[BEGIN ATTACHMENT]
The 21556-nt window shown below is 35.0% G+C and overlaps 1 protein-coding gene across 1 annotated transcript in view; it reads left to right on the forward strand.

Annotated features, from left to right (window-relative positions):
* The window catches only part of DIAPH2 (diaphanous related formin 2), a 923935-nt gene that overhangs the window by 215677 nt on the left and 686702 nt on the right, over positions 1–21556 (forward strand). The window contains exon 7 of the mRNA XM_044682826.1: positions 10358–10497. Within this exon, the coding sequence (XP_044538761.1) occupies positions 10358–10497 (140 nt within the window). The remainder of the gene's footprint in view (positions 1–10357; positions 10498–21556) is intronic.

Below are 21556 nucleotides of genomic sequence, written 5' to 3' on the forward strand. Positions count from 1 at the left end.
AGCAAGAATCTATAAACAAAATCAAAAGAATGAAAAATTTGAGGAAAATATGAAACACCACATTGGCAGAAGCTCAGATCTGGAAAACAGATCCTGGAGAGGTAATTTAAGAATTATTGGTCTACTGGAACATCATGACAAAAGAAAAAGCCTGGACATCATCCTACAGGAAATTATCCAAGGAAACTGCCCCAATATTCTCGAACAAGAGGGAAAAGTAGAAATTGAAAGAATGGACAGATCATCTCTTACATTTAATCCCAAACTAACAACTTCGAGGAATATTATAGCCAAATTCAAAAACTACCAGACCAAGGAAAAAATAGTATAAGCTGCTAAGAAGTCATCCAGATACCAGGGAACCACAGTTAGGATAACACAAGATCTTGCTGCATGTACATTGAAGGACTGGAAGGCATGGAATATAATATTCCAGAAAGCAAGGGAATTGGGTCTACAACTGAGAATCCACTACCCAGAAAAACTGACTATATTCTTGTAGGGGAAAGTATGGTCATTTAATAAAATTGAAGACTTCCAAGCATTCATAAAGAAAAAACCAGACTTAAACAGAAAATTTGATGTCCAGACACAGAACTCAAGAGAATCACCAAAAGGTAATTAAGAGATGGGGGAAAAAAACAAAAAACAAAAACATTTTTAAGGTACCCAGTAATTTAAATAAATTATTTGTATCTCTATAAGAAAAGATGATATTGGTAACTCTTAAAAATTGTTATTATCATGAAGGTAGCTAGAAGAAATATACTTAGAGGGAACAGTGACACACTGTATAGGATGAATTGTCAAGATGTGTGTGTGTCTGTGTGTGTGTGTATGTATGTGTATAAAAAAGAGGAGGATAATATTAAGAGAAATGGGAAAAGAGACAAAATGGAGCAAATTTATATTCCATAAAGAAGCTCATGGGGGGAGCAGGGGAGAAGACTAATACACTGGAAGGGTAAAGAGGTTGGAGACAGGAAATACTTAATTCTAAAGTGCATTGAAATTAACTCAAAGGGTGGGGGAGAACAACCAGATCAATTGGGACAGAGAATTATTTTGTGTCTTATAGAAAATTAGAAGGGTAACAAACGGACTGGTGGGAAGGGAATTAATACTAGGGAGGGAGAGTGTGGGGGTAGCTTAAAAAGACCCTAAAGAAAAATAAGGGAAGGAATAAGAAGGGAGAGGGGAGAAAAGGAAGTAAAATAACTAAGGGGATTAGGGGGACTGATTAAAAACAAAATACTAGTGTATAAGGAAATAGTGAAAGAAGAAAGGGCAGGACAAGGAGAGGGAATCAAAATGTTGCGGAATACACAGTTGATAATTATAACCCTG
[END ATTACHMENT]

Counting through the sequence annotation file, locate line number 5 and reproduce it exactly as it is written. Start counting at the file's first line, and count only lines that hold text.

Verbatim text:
AGCAAGAATCTATAAACAAAATCAAAAGAATGAAAAATTTGAGGAAAATATGAAACACCACATTGGCAGAAGCTCAGATCTGGAAAACAGATCCTGGAGAGGTAATTTAAGAATTATTGGTCTACTGGAACATCATGACAAAAGAAAAAGCCTGGACATCATCCTACAGGAAATTATCCAAGGAAACTGCCCCAATATTCTCGAACAAGAGGGAAAAGTAGAAATTGAAAGAATGGACAGATCATCTCTTACATTTAATCCCAAACTAACAACTTCGAGGAATATTATAGCCAAATTCAAAAACTACCAGACCAAGGAAAAAATAGTATAAGCTGCTAAGAAGTCATCCAGATACCAGGGAACCACAGTTAGGATAACACAAGATCTTGCTGCATGTACATTGAAGGACTGGAAGGCATGGAATATAATATTCCAGAAAGCAAGGGAATTGGGTCTACAACTGAGAATCCACTACCCAGAAAAACTGACTATATTCTTGTAGGGGAAAGTATGGTCATTTAATAAAATTGAAGACTTCCAAGCATTCATAAAGAAAAAACCAGACTTAAACAGAAAATTTGATGTCCAGACACAGAACTCAAGAGAATCACCAAAAGGTAATTAAGAGATGGGGGAAAAAAACAAAAAACAAAAACATTTTTAAGGTACCCAGTAATTTAAATAAATTATTTGTATCTCTATAAGAAAAGATGATATTGGTAACTCTTAAAAATTGTTATTATCATGAAGGTAGCTAGAAGAAATATACTTAGAGGGAACAGTGACACACTGTATAGGATGAATTGTCAAGATGTGTGTGTGTCTGTGTGTGTGTGTATGTATGTGTATAAAAAAGAGGAGGATAATATTAAGAGAAATGGGAAAAGAGACAAAATGGAGCAAATTTATATTCCATAAAGAAGCTCATGGGGGGAGCAGGGGAGAAGACTAATACACTGGAAGGGTAAAGAGGTTGGAGACAGGAAATACTTAATTCTAAAGTGCATTGAAATTAACTCAAAGGGTGGGGGAGAACAACCAGATCAATTGGGACAGAGAATTATTTTGTGTCTTATAGAAAATTAGAAGGGTAACAAACGGACTGGTGGGAAGGGAATTAATACTAGGGAGGGAGAGTGTGGGGGTAGCTTAAAAAGACCCTAAAGAAAAATAAGGGAAGGAATAAGAAGGGAGAGGGGAGAAAAGGAAGTAAAATAACTAAGGGGATTAGGGGGACTGATTAAAAACAAAATACTAGTGTATAAGGAAATAGTGAAAGAAGAAAGGGCAGGACAAGGAGAGGGAATCAAAATGTTGCGGAATACACAGTTGATAATTATAACCCTG